Just because a person is bad (or inexperienced) on a given day doesn't mean that it's ad infinitum or reductionist. If a person is 'bad' -- then the foundation of trust in the relationship can be a space for dialogue about what was not pleasurable about the experience and then an exploration of how to make the experience more pleasurable for both parties.
In my own relationship, my husband and I are highly specialized to each other. Over the 15 years of our relationship (and each being each other's "firsts" from our early 20s), I can say that we started out quite "bad" in bed. Over time we have explored, experimented, communicated, and ultimately created a really fun, "skilled" sex life.
But those skills may not transfer to another sexual encounter or relationship. Parts of it will -- such as the confidence, experience of my own body, and possibility the ability to communicate what I want (which I can openly do with my partner while we are progressing through orgasms! weeeee!). But other parts of it may not because I don't yet have the skills attuned specifically to him.
As such, he might think that I'm "bad in bed" and therefore we are not "sexually compatible."
But what if, instead of just making that assumption and jumping ship, he assumed that perhaps I was both eager to learn and eager to please because I wanted to continue a relationship with him? That I wanted to have all of the benefits of a great relationship over time -- including a really vibrant, specialized, pleasurable sex life?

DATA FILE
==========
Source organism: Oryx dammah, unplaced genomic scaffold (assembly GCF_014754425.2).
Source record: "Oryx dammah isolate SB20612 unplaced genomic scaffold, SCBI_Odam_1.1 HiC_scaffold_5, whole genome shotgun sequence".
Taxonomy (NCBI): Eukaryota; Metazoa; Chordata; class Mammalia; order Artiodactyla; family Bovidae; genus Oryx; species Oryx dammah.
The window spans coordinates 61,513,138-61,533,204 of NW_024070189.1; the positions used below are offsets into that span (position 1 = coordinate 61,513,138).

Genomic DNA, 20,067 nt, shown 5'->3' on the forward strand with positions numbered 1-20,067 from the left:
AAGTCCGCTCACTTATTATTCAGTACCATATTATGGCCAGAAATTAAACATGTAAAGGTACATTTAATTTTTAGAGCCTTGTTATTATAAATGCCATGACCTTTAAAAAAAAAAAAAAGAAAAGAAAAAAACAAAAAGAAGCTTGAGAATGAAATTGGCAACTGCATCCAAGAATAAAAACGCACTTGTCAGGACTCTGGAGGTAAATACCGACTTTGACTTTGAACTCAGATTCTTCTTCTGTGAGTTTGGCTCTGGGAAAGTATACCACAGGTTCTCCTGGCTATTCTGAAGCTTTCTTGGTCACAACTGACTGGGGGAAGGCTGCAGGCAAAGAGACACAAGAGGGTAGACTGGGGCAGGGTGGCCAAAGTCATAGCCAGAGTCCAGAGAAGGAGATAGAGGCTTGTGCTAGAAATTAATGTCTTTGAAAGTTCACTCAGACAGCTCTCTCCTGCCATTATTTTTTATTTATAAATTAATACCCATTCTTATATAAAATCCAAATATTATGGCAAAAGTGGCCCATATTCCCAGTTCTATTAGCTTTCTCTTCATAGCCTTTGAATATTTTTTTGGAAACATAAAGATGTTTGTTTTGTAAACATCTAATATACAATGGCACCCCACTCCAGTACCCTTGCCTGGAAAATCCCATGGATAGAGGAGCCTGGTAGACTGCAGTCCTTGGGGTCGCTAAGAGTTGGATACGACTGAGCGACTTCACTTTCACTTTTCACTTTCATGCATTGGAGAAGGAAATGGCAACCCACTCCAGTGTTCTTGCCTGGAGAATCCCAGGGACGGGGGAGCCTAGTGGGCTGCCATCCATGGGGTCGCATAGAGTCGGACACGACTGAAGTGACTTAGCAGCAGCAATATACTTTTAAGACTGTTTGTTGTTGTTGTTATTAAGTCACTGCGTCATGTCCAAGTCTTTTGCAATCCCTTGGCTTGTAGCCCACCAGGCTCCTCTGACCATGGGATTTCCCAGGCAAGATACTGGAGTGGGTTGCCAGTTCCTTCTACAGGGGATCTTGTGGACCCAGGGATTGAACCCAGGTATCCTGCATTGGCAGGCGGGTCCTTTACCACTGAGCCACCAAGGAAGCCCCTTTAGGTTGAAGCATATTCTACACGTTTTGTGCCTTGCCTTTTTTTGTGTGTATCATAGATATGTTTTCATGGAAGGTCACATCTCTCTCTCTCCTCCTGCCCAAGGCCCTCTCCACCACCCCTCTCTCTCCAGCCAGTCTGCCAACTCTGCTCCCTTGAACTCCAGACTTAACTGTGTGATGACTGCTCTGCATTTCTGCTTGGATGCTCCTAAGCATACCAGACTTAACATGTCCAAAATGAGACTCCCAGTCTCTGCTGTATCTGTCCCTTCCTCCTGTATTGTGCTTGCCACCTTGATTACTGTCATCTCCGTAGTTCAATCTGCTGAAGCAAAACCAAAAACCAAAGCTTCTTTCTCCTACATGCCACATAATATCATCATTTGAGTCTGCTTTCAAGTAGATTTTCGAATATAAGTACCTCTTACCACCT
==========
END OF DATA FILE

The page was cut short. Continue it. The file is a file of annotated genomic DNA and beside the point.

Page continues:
I truly believe that a person can learn to be "good in bed" -- if both parties are invested in co-creating that.
And it's sad to me that I might be judged on one or a handful of sexual experiences to determine "compatibility" when the other aspects of the relationship may demonstrate that more, and htis particular skill can be learned.
[QUOTE=Susie;1131952]Thanks you very much for this comment. It is very helpful.[/QUOTE]
it's good to have language, huh? :) I'm glad it's helpful to you.
Sex at Dawn mostly banged on about promiscuity, and specifically the premise of women having lots of group sex, which I guess makes some sense. But then their end 'conclusion' is that women should expect men to cheat on them and that it's not even really cheating at all, and that seemed to me to be quite a jarring left turn from the rest of the book.
Plus, it completely ignores the reality of male sexual jealousy and kind of pretends we are all bonobos living in a tribal setting of small groups of people, which is a nice fantasy. But that's all it is, a fantasy.
[QUOTE=magicmerl;1132342]Sex at Dawn mostly banged on about promiscuity, and specifically the premise of women having lots of group sex, which I guess makes some sense. But then their end 'conclusion' is that women should expect men to cheat on them and that it's not even really cheating at all, and that seemed to me to be quite a jarring left turn from the rest of the book.
Plus, it completely ignores the reality of male sexual jealousy and kind of pretends we are all bonobos living in a tribal setting of small groups of people, which is a nice fantasy. But that's all it is, a fantasy.[/QUOTE]
It's to be taken as a study on human nature, not our society that we live in today.